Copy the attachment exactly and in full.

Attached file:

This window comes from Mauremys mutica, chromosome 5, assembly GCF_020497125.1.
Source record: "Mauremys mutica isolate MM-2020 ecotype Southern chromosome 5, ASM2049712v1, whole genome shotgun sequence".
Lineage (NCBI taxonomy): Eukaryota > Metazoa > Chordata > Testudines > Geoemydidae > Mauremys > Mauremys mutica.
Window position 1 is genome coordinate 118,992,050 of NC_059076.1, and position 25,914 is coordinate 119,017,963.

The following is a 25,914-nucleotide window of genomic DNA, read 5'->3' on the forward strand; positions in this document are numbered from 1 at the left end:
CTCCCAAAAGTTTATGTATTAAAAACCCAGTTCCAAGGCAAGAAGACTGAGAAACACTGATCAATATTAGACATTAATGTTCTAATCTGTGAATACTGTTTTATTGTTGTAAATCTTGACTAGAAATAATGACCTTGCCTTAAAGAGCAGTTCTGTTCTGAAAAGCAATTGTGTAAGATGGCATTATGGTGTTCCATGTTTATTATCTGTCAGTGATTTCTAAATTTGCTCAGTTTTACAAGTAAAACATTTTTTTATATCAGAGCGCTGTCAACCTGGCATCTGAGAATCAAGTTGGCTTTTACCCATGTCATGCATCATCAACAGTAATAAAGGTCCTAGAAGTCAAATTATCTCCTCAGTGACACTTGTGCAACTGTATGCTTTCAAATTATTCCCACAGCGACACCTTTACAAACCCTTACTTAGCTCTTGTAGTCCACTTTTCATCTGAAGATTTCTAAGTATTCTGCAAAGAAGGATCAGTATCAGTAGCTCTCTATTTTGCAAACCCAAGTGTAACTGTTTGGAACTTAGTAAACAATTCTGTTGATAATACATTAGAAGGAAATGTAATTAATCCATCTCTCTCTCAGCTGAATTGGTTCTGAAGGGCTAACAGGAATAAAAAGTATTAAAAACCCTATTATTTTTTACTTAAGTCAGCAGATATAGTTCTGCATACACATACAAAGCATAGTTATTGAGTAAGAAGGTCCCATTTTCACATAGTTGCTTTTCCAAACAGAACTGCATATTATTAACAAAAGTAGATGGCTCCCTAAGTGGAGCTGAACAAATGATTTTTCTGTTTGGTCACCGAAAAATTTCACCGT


This window comes from Mauremys mutica, chromosome 5, assembly GCF_020497125.1.
Source record: "Mauremys mutica isolate MM-2020 ecotype Southern chromosome 5, ASM2049712v1, whole genome shotgun sequence".
Lineage (NCBI taxonomy): Eukaryota > Metazoa > Chordata > Testudines > Geoemydidae > Mauremys > Mauremys mutica.
Window position 1 is genome coordinate 118,992,050 of NC_059076.1, and position 25,914 is coordinate 119,017,963.

The following is a 25,914-nucleotide window of genomic DNA, read 5'->3' on the forward strand; positions in this document are numbered from 1 at the left end:
CTCCCAAAAGTTTATGTATTAAAAACCCAGTTCCAAGGCAAGAAGACTGAGAAACACTGATCAATATTAGACATTAATGTTCTAATCTGTGAATACTGTTTTATTGTTGTAAATCTTGACTAGAAATAATGACCTTGCCTTAAAGAGCAGTTCTGTTCTGAAAAGCAATTGTGTAAGATGGCATTATGGTGTTCCATGTTTATTATCTGTCAGTGATTTCTAAATTTGCTCAGTTTTACAAGTAAAACATTTTTTTATATCAGAGCGCTGTCAACCTGGCATCTGAGAATCAAGTTGGCTTTTACCCATGTCATGCATCATCAACAGTAATAAAGGTCCTAGAAGTCAAATTATCTCCTCAGTGACACTTGTGCAACTGTATGCTTTCAAATTATTCCCACAGCGACACCTTTACAAACCCTTACTTAGCTCTTGTAGTCCACTTTTCATCTGAAGATTTCTAAGTATTCTGCAAAGAAGGATCAGTATCAGTAGCTCTCTATTTTGCAAACCCAAGTGTAACTGTTTGGAACTTAGTAAACAATTCTGTTGATAATACATTAGAAGGAAATGTAATTAATCCATCTCTCTCTCAGCTGAATTGGTTCTGAAGGGCTAACAGGAATAAAAAGTATTAAAAACCCTATTATTTTTTACTTAAGTCAGCAGATATAGTTCTGCATACACATACAAAGCATAGTTATTGAGTAAGAAGGTCCCATTTTCACATAGTTGCTTTTCCAAACAGAACTGCATATTATTAACAAAAGTAGATGGCTCCCTAAGTGGAGCTGAACAAATGATTTTTCTGTTTGGTCACCGAAAAATTTCACCGT